Last November, The Alberta Federation of Labour released a report exposing the widespread abuse of foreign workers.
- job promised being radically different or disappearing upon arrival
- lower wages than promised
- demands to perform inappropriate personal services
- deportation and imprisonment threats
The majority of temporary workers are labourers and nannies. Visas for truck drivers, factory workers, cleaners and food services have risen significantly during the past two years. Yet, over the last few years, the plight of exotic dancers has been a focus in the House of Commons.
Until December 2004, Canada's exotic dancer visa program fast-tracked foreign women through the immigration process to fill a supposed stripper shortage.
This temporary working visa has since been linked to organized crime and sex trafficking.
Canadian immigration officers responded by dramatically cutting the visas granted to foreign exotic dancers. During the last sitting of Parliament, Bill C-17 (formerly known as Bill C-57) was brought forward to solidify the legal authority of immigration officers to deny working visas to foreign nationals deemed at risk for exploitation and abuse.
Already twice introduced in Parliament, the substance of the bill will likely receive a new life after the October 14 federal election.
Many sex worker and immigrant advocacy groups are not convinced the provisions of Bill C-17 can address exploitation.
"[O]nly a handful of work permits have been issued to exotic dancers in recent years. Parliamentary time would be better used to address the broader problem of the exploitation of non-citizens in Canada," states Janet Dench, executive director of Canadian Council for Refugees.
"Trafficking thrives in conditions where there are, one, barriers to workers' migration, and two, poor working conditions," says Dr. Leslie Ann Jeffrey of the University of New Brunswick. "This bill both increases the barriers and fails to address exploitative work conditions and becomes part of the problem rather than part of the solution."
Canada: a destination country for sex trafficking
- approximately 800 persons are trafficked to Canada each year
- an additional 1,500 to 2,000 are trafficked through Canada to the U.S.
- 80% of trafficked persons are women and girls; up to half are minors
- victims are primarily trafficked from Asia, and Eastern Europe, but also Africa and Latin America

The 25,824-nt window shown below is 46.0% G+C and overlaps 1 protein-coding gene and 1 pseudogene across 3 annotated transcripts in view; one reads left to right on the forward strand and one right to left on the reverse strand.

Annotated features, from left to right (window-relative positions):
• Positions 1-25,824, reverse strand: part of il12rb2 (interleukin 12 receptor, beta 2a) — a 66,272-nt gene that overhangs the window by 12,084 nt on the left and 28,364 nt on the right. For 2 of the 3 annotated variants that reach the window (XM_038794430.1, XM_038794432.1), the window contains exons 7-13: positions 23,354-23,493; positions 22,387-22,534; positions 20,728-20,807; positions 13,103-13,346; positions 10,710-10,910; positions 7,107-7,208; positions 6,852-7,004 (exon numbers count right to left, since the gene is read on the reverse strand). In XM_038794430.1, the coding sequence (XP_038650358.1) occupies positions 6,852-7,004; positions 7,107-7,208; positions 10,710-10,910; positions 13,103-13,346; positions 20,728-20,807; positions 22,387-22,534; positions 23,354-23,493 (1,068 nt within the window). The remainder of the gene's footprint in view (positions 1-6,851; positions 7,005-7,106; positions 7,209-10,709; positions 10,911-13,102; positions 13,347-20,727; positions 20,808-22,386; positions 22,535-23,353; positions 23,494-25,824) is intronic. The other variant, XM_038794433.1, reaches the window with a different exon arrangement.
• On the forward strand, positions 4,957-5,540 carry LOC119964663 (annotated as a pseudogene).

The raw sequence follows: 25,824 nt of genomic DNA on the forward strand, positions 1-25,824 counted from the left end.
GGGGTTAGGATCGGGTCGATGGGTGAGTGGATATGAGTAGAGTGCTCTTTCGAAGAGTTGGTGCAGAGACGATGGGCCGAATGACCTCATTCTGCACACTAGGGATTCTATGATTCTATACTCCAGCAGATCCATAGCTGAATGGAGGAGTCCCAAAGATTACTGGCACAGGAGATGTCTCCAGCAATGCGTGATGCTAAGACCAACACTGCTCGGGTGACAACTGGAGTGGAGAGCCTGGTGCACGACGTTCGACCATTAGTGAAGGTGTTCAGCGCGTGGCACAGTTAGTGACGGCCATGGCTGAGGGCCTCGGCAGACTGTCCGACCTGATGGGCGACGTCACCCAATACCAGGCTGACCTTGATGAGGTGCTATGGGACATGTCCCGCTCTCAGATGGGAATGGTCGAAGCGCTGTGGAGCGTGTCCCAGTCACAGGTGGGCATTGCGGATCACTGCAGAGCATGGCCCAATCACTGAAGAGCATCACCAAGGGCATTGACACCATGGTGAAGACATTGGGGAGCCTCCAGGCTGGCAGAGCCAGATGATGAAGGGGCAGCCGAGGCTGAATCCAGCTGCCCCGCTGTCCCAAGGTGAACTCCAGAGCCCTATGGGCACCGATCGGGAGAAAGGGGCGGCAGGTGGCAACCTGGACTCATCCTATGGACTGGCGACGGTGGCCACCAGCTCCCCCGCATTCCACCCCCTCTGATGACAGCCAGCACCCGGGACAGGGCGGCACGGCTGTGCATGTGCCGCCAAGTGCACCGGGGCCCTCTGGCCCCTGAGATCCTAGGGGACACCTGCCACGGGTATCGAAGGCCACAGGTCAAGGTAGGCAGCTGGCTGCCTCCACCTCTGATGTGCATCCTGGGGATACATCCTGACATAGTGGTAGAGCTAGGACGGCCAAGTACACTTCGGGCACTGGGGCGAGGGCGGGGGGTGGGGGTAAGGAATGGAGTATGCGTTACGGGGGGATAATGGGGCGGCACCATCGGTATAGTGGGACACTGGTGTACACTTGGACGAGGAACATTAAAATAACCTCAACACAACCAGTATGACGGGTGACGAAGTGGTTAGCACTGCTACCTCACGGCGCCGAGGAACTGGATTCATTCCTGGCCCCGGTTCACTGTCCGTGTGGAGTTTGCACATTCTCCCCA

Annie Temple of NakedTruth.ca told the Canadian Press, "If the Conservative government is truly concerned about exploitation of exotic dancers, then they should focus on ensuring health and safety standards exist in strip clubs."
STAR Report: Exotic Dancing in Ontario
The Sex Trade Advocacy and Research (STAR) report, Exotic Dancing in Ontario: Health and Safety, shows exotic dancers are denied the normal protections offered to workers outside of the sex industry.
One explanation is the majority of dancers work freelance, paying club owners for working space. Thus, they are not covered by federal and provincial labour legislation and do not benefit from unionization.
Dancers are frequently penalized through club expulsion, arrest and criminal charges if they take action against assault and harassment. This behaviour is treated as an expected "occupational hazard" explains the report, and is extremely high due to dancers' close proximity to intoxicated clients and the belief they are "sexually available."
The report recommends:
- clarification in legislation and by-laws to include exotic dancers and strip clubs
- improved health and safety standards in strip clubs
- police protection from harassment and assault
- education of police and government officials regarding the treatment of exotic dancers and their work conditions
- education of exotic dancers on their rights and available support services, available in many languages
- Human Resources and Social Development Canada and Immigration Canada must assure foreign dancers are not brought into Canada under false pretences and employers must meet public policy requirements
Section 15.ca, Wed Oct 8 2008
Byline: Jenna Owsianik